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Helicopter crash kills six in Afghanistan; two Marines die in separate incident

The chopper was operated by a contractor for Western forces. Both incidents occurred in volatile Helmand province, where a major military operation is underway.

July 15, 2009|Laura King

KABUL, AFGHANISTAN — Military officials said Tuesday that six foreign contractors and four Western soldiers, including two U.S. Marines, were killed in what is fast becoming one of the most lethal months for coalition forces in Afghanistan.

The contractors died when their helicopter, hired by NATO's International Security Assistance Force, crashed early Tuesday in volatile Helmand province. The provincial governor said an Afghan child on the ground was killed as well as all those aboard the aircraft.

Military officials also reported the deaths Monday of two Marines in Helmand, where the biggest U.S.-led military operation since the fall of the Taliban regime in 2001 is underway. In addition, an Italian soldier was killed Tuesday in a roadside bombing in Farah province in western Afghanistan, the Italian military said.

Another Western soldier was killed by a roadside bomb in eastern Afghanistan, where most of the foreign troops are American. The soldier's nationality was not immediately released.

With the latest military deaths, July may prove the deadliest month for foreign troops since the Afghan conflict began nearly eight years ago. A tally by the independent website icasualties.org said 43 foreign troops had been killed so far this month. To date the monthly high is 46, for both June and August of last year, the site reported.

News agency reports said the downed helicopter was operated by a Moldovan company and that all those aboard were Ukrainian. Officials with the NATO force said the craft and its crew were under contract to supply British troops in Helmand.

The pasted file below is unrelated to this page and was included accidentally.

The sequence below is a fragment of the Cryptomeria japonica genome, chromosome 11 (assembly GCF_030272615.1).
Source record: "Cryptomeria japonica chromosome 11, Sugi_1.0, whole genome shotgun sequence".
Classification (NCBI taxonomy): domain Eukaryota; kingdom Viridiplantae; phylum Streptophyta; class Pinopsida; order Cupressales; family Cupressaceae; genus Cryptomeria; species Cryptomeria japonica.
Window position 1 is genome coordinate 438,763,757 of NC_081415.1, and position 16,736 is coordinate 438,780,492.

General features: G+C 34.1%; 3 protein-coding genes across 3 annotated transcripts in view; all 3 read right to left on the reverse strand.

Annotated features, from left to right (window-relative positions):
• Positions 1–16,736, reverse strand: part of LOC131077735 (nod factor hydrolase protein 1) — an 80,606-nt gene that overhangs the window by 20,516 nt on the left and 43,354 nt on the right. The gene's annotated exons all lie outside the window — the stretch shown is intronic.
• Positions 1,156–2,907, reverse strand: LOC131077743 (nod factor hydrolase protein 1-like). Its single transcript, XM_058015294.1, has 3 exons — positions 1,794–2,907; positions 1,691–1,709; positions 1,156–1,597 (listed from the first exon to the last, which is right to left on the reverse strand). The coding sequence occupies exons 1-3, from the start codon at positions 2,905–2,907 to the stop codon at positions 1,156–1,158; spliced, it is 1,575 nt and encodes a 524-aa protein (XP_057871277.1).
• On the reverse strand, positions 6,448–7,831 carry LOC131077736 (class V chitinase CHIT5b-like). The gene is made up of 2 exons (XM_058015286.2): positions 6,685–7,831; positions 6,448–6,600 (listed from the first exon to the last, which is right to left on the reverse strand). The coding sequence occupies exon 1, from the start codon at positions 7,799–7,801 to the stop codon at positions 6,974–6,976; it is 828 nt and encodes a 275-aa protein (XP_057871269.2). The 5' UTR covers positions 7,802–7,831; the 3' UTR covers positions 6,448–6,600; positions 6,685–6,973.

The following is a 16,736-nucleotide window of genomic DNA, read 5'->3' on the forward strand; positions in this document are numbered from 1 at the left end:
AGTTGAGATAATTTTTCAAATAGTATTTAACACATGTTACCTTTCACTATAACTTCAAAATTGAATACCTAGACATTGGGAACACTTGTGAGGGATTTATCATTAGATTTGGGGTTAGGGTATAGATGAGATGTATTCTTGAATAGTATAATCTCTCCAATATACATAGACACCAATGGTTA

The Taliban claimed through a spokesman that it shot down the helicopter, but such a claim is routinely put forth when any coalition aircraft crashes. Insurgents have rarely managed to down Western helicopters; weather or mechanical problems are usually the culprit. Military officials said the cause of the crash was under investigation.

No details were disclosed about the Marines' deaths other than that they resulted from "hostile activity," according to a U.S. military spokeswoman.

About 4,000 Marines, part of a buildup that will bring American forces in Afghanistan to 68,000 by year's end, are taking part in a push into the lower Helmand River valley, where Taliban fighters in past years have operated freely. The insurgents have mainly slipped away without confronting the Marines, but they had already seeded the main routes with roadside bombs, which have proved the most serious hazard facing the American force to date.

Helmand is a center of Afghanistan's lucrative drug trade, whose profits help fuel the insurgency. The Marines, who swiftly built a string of small bases after seizing a swath of villages and farmland on July 2, have said they intend to establish a long-term presence in the area.

American and other Western forces are trying to improve security throughout Afghanistan before the Aug. 20 presidential election so that violence doesn't prevent large numbers of people from taking part in the vote. But the advent of the summertime "fighting season," coupled with the push by Western troops into insurgent-held territory, has contributed to an increase in military casualties in recent days.

In Britain, heated debate about the Afghan mission broke out after eight British soldiers were killed over a 24-hour period that ended Friday. The bodies of the slain troops were flown to Britain on Tuesday.

Just over a week ago, U.S. forces suffered seven fatalities in a single day -- the largest one-day tally in nearly a year.

The south, where American, British, Canadian and Dutch troops all operate, is considered the country's most violent region. But insurgents have also staged attacks this month in widely scattered parts of the country, some of which had previously been considered relatively calm.

A number of private contractors operate helicopters like the one that crashed in Helmand. As in Iraq, contractors often face dangers similar to those confronting combat troops.

The increase in the number of Western troops in the country means larger numbers of contractors are required for tasks such as construction and kitchen work, and a shortage of aircraft has led to greater use of privately contracted helicopters.

The crash was first reported by Afghan authorities in Helmand's Sangin district, who said the craft plunged to the ground and burst into flames. In addition to the child who was killed, an Afghan on the ground was injured, they said.

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laura.king@latimes.com

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